6 May 2012

BEEF AND ONION GOULASH

BEEF AND ONION GOULASH
BEEF AND ONION GOULASH
Beginning of May and another grey, cold and rainy weekend with temperatures on an all-time low, so we are still craving for comfort food. This time it's another one of my childhood memory dishes: Goulash. Goulash is originally from Hungary, and was most likely adopted in Austria during the times of the Austro-Hungarian Empire. There are many versions of it, with peppers, wine, different spices, and with more or less onions. I like mine with a lot of onions as I find it's the onions as well as the paprika powder that  differentiate the Goulash so much from other beef stews. I cut them very finely, and they thicken the sauce in a nice rough and tasty way. The beef used is typically stewing or braising beef, which, simmered or braised for a long time, becomes very tender. It's very
nice with Nockerln (dumplings) and Semmeln (bread rolls), that we break up and put in the sauce to soak up the beautiful juices. Goulash warms up very well, and I made this in the early evening and then let it sit in the oven at low temperature until bed time.  So nice to have Sunday lunch ready made. 

Source: from Home, adapted
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Makes 4-6 portions
1 kg braising beef, or beef shoulder, cut into app. 5 cm cubes
1 kg onions, finely diced
100ml oil or lard
2 cloves garlic
1 Tbsp tomato puree
2 Tbsp mild paprika powder
1 1/2 tsp cider vinegar
100ml red wine
1 1/2 tsp majoram
1/2 tsp cumin
1/2 l beef stock
salt

Pre-heat the oven to 160°C
Cut the beef into app. 5 cm cubes. Dice the onion very finely. Peel and crush the garlic. 
BEEF AND ONION GOULASH
Heat the oil in a heavy oven-proof casserole. Heat the oil or lard and fry the onions over medium-high heat until golden brown. Add the garlic, tomato puree and paprika powder. Add the meat, then deglaze with a splash of vinegar and the red wine. Pour in the beef stock, add the cumin and marjoram, and salt to taste. Cover with a lid and place in the pre-heated oven.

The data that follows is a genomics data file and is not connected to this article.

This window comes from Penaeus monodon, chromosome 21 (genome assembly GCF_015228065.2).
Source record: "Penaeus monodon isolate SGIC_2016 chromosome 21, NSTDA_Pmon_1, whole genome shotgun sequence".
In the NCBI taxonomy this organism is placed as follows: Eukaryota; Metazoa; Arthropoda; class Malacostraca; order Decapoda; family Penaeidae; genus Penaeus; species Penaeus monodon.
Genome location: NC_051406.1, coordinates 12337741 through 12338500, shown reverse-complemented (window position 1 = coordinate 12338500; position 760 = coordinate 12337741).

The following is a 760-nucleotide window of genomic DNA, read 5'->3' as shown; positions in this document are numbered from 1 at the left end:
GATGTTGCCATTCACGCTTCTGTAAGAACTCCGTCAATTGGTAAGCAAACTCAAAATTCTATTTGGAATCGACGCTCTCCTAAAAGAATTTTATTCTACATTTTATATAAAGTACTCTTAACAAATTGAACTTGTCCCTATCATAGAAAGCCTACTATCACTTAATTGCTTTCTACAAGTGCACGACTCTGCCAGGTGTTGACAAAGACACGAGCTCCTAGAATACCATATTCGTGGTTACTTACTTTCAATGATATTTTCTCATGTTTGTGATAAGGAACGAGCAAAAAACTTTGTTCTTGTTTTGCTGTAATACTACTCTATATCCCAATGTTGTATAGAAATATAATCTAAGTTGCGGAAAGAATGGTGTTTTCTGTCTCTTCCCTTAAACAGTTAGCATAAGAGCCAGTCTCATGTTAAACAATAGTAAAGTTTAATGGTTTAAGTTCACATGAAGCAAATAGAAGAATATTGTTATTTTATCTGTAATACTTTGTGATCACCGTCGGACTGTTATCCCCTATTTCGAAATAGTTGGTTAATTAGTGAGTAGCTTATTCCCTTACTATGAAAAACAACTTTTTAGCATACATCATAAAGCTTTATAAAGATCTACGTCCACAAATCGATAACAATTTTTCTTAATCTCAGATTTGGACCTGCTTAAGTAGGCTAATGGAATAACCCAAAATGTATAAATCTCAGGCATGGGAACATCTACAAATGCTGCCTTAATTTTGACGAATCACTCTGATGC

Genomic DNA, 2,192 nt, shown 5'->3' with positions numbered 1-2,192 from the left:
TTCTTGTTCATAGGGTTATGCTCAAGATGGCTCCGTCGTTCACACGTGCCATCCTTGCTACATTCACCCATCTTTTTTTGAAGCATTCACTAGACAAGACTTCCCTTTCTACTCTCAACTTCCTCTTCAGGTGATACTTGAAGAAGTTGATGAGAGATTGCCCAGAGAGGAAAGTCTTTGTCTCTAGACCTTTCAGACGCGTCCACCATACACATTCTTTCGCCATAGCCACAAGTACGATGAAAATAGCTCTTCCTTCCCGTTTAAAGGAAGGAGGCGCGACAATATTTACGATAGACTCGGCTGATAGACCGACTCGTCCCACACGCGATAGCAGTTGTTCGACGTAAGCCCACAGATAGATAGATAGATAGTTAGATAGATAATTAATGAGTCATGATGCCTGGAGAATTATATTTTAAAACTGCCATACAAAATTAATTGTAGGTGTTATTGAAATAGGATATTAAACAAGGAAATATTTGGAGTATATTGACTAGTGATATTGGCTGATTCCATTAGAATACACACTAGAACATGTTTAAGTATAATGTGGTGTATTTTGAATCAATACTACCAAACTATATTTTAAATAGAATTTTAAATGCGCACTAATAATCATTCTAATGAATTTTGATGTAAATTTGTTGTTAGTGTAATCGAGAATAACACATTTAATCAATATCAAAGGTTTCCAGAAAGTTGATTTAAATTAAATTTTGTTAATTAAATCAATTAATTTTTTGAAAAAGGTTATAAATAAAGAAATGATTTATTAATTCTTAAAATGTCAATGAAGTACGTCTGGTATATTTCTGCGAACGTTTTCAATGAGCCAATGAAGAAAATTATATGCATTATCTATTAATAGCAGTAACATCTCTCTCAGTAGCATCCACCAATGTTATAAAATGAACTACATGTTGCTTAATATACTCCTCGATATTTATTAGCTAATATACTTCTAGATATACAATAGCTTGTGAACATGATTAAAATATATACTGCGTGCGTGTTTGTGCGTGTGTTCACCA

Cook until the meat is soft. To tell if it's done, insert a fork into a piece. The fork should slide in easily, but the meat should also drop off easily. If not, keep on cooking. Depending on the meat and the size of the cubes this can take 3-5 hours, but it's all worthwhile the wait :-)  In the last half hour remove the lid to let the juices reduce and the sauce thicken. If preferred, the sauce can also be thickened by mixing a little flour and water in a cup into a thin paste. This is then added under constant stirring, and with the pot now on the hob, to the Goulash to bind the sauce, making sure the sauce is cooked long enough afterwards to avoid a flour flavour. We prefer ours just as is with the sauce thickened by the onions. Serve with Nockerln and Semmeln (white bread rolls), or buttered noodles, or even Spätzle. 
BEEF AND ONION GOULASH


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BEEF AND ONION GOULASH      




Makes 4-6 portions

1 kg braising beef, or beef shoulder, cut into app. 5 cm cubes

1 kg onions, finely diced
100ml oil or lard
2 cloves garlic
1 Tbsp tomato puree
2 Tbsp mild paprika powder
1 1/2 tsp cider vinegar
100ml red wine
1 1/2 tsp majoram
1/2 tsp cumin
1/2 l beef stock
salt

Pre-heat the oven to 160°C
Cut the beef into app. 5 cm cubes. Dice the onion very finely. Peel and crush the garlic. Heat the oil in a heavy oven-proof casserole. Heat the oil or lard and fry the onions over medium-high heat until golden brown. Add the garlic, tomato puree and paprika powder. Add the meat, then deglaze with a splash of vinegar and the red wine. Pour in the beef stock, add the cumin and marjoram, and salt to taste. Cover with a lid and place in the pre-heated oven. Cook until the meat is soft. To tell if it's done, insert a fork into a piece. The fork should slide in easily, but the meat should also drop off easily. If not, keep on cooking. Depending on the meat and the size of the cubes this can take 3-5 hours, but it's all worthwhile the wait :-)  In the last half hour remove the lid to let the juices reduce and the sauce thicken. If preferred, the sauce can also be thickened by mixing a little flour and water in a cup into a thin paste. This is then added under constant stirring, and with the pot now on the hob, to the Goulash to bind the sauce, making sure the sauce is cooked long enough afterwards to avoid a flour flavour. We prefer ours just as is with the sauce thickened by the onions. Serve with Nockerln and Semmeln (white bread rolls), or buttered noodles, or even Spätzle. 
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